…and why they can’t afford to
It might sound ridiculous that any credit union could overlook tech training, but it happens.
CUES member Maria Rolston knows why. “It can be overlooked because there is so much going on … that it can be easy to forget everyone at the credit union needs to learn [about the new system or software]—not just a certain department or group of people.”
This kind of training also can be overlooked “if there is not a strong training team in place” at the credit union, adds Rolston, chief administrative officer at $1.1 billion, 105,000-member Franklin Mint Federal Credit Union in Chadds Ford, Pennsylvania. A core conversion, in particular, is a huge undertaking, and “it can be overwhelming ... to put all the training together and know where to start if you don’t have a plan in place and a team to execute that plan.”
On a related note, Jen Madden, AVP/talent development at $2.7 billion, 212,000-member Apple Federal Credit Union in Fairfax, Virginia, says other credit unions sometimes overlook training around technology initiatives “when the cost is too high and [they don’t] have the resources in house to create and deliver training themselves.”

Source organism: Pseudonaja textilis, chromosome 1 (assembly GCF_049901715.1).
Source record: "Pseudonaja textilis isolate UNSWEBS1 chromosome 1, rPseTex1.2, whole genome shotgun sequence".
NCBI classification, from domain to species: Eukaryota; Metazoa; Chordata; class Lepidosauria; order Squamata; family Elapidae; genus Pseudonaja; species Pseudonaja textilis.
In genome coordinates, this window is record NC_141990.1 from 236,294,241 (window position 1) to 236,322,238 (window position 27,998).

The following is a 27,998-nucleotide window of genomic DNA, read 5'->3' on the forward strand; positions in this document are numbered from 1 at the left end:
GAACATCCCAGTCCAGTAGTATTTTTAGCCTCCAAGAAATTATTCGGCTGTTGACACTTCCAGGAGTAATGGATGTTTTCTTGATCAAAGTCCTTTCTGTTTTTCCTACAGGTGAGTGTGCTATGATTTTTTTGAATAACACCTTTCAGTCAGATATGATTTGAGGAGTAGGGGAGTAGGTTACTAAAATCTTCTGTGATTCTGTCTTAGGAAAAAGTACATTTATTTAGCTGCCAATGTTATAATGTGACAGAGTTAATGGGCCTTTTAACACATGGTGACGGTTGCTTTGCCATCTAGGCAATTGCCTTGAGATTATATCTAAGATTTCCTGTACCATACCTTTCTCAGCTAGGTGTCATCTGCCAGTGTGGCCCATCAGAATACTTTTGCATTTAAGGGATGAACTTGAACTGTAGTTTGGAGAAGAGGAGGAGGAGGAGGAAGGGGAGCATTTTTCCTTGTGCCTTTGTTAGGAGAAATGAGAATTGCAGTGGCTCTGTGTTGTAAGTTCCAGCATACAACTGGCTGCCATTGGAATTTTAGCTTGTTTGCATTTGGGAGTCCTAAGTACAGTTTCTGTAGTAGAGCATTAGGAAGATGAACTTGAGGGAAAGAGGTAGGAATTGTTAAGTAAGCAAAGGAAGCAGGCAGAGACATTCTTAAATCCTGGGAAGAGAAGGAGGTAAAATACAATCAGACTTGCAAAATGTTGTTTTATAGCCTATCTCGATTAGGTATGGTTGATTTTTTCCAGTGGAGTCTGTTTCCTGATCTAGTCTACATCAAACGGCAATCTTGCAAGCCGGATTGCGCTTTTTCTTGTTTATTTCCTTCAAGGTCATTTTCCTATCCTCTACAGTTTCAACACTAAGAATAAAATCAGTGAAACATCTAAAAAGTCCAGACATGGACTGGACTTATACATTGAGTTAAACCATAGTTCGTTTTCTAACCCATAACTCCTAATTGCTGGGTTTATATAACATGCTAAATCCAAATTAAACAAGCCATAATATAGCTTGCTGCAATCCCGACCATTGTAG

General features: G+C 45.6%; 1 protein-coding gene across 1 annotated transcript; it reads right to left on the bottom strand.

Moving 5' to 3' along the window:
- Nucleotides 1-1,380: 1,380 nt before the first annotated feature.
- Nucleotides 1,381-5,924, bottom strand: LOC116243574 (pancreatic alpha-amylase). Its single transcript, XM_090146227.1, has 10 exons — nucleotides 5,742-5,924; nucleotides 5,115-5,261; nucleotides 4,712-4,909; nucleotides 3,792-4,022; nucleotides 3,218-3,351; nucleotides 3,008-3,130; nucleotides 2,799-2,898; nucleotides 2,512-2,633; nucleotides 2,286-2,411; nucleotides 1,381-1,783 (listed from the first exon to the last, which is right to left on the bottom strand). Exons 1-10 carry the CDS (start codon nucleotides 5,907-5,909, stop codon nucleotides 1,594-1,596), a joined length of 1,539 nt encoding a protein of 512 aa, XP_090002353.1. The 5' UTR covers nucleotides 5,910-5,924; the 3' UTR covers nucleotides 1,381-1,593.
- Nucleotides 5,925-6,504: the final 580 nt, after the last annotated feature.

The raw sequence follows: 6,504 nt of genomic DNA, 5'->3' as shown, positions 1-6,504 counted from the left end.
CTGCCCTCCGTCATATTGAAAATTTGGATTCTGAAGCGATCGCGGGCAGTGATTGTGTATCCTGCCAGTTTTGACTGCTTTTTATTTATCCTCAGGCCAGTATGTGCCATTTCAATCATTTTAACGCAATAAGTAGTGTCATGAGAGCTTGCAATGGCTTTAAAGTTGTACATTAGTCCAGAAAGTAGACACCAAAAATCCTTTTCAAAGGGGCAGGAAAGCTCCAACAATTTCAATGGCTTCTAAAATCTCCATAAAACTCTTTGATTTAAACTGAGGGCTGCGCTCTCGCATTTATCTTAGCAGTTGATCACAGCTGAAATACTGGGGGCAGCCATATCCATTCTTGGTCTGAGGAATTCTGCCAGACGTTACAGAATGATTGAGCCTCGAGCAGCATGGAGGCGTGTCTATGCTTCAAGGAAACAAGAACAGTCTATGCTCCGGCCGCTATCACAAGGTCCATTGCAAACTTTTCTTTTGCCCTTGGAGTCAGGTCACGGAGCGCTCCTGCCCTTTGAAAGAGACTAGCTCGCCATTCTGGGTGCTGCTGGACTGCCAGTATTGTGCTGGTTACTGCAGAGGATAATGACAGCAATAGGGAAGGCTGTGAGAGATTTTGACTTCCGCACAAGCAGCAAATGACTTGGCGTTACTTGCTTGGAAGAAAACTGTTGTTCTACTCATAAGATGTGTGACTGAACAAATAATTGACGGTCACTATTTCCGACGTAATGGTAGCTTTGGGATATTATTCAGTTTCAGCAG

In such cases, those credit unions often just “purchase the system hoping everyone will adapt and learn it on their own.”
Although at least somewhat understandable, don’t expect that tactic to result in a positive ROI for your organization. “If you’re too busy trying to focus on the transaction [or] how to use the system,” Madden offers, “you don’t have time to build the relationship, identify the member’s needs and wants, and provide the most effective solution.”
President/CEO of $1.3 billion, 45,000-member Firefighters First Credit Union, Los Angeles, CUES member Dixie Abramian, CME, CSE, puts it another way: “It costs more to lose a member than to invest in the training necessary to service them appropriately.”
Bryan Ochalla is a former editor of Credit Union Management who writes from Austin, Texas.